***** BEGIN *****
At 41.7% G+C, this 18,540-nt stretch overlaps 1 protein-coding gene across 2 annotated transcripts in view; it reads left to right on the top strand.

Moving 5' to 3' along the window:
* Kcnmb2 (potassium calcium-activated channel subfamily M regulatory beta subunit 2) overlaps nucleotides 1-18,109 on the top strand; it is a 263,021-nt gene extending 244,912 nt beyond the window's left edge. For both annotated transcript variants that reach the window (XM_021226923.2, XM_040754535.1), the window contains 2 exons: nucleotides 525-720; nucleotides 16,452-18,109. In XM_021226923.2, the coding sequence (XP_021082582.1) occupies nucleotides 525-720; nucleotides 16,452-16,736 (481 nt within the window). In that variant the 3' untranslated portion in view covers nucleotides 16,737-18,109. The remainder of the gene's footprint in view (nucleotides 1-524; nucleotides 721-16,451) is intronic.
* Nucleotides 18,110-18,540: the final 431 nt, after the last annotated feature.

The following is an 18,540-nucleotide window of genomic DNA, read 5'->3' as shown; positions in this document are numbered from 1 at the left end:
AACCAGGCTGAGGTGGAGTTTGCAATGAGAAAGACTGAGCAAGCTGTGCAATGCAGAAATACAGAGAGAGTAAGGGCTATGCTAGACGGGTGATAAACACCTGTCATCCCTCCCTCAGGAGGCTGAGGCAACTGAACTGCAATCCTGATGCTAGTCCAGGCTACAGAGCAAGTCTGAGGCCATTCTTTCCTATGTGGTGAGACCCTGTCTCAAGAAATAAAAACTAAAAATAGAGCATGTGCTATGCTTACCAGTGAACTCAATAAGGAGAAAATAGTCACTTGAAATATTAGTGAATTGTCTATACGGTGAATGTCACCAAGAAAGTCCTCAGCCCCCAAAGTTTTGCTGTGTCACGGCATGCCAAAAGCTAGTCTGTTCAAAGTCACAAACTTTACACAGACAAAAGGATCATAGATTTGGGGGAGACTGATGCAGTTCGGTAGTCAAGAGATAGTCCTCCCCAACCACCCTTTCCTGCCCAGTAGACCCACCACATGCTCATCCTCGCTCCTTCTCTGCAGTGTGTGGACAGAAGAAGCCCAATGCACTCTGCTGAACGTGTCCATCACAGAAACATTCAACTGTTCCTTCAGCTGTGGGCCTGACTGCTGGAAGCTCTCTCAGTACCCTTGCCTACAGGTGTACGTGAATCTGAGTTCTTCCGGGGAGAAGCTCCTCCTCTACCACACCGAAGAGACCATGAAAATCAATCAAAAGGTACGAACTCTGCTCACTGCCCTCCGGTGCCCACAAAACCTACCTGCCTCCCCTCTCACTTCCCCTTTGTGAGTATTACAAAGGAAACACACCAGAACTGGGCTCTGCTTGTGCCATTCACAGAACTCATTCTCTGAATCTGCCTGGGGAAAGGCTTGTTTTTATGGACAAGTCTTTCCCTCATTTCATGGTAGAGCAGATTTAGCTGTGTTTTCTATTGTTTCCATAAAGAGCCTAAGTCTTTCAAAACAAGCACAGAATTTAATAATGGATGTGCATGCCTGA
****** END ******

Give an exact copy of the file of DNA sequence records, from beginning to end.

At 41.7% G+C, this 18,540-nt stretch overlaps 1 protein-coding gene across 2 annotated transcripts in view; it reads left to right on the top strand.

Moving 5' to 3' along the window:
* Kcnmb2 (potassium calcium-activated channel subfamily M regulatory beta subunit 2) overlaps nucleotides 1-18,109 on the top strand; it is a 263,021-nt gene extending 244,912 nt beyond the window's left edge. For both annotated transcript variants that reach the window (XM_021226923.2, XM_040754535.1), the window contains 2 exons: nucleotides 525-720; nucleotides 16,452-18,109. In XM_021226923.2, the coding sequence (XP_021082582.1) occupies nucleotides 525-720; nucleotides 16,452-16,736 (481 nt within the window). In that variant the 3' untranslated portion in view covers nucleotides 16,737-18,109. The remainder of the gene's footprint in view (nucleotides 1-524; nucleotides 721-16,451) is intronic.
* Nucleotides 18,110-18,540: the final 431 nt, after the last annotated feature.

The following is an 18,540-nucleotide window of genomic DNA, read 5'->3' as shown; positions in this document are numbered from 1 at the left end:
AACCAGGCTGAGGTGGAGTTTGCAATGAGAAAGACTGAGCAAGCTGTGCAATGCAGAAATACAGAGAGAGTAAGGGCTATGCTAGACGGGTGATAAACACCTGTCATCCCTCCCTCAGGAGGCTGAGGCAACTGAACTGCAATCCTGATGCTAGTCCAGGCTACAGAGCAAGTCTGAGGCCATTCTTTCCTATGTGGTGAGACCCTGTCTCAAGAAATAAAAACTAAAAATAGAGCATGTGCTATGCTTACCAGTGAACTCAATAAGGAGAAAATAGTCACTTGAAATATTAGTGAATTGTCTATACGGTGAATGTCACCAAGAAAGTCCTCAGCCCCCAAAGTTTTGCTGTGTCACGGCATGCCAAAAGCTAGTCTGTTCAAAGTCACAAACTTTACACAGACAAAAGGATCATAGATTTGGGGGAGACTGATGCAGTTCGGTAGTCAAGAGATAGTCCTCCCCAACCACCCTTTCCTGCCCAGTAGACCCACCACATGCTCATCCTCGCTCCTTCTCTGCAGTGTGTGGACAGAAGAAGCCCAATGCACTCTGCTGAACGTGTCCATCACAGAAACATTCAACTGTTCCTTCAGCTGTGGGCCTGACTGCTGGAAGCTCTCTCAGTACCCTTGCCTACAGGTGTACGTGAATCTGAGTTCTTCCGGGGAGAAGCTCCTCCTCTACCACACCGAAGAGACCATGAAAATCAATCAAAAGGTACGAACTCTGCTCACTGCCCTCCGGTGCCCACAAAACCTACCTGCCTCCCCTCTCACTTCCCCTTTGTGAGTATTACAAAGGAAACACACCAGAACTGGGCTCTGCTTGTGCCATTCACAGAACTCATTCTCTGAATCTGCCTGGGGAAAGGCTTGTTTTTATGGACAAGTCTTTCCCTCATTTCATGGTAGAGCAGATTTAGCTGTGTTTTCTATTGTTTCCATAAAGAGCCTAAGTCTTTCAAAACAAGCACAGAATTTAATAATGGATGTGCATGCCTGA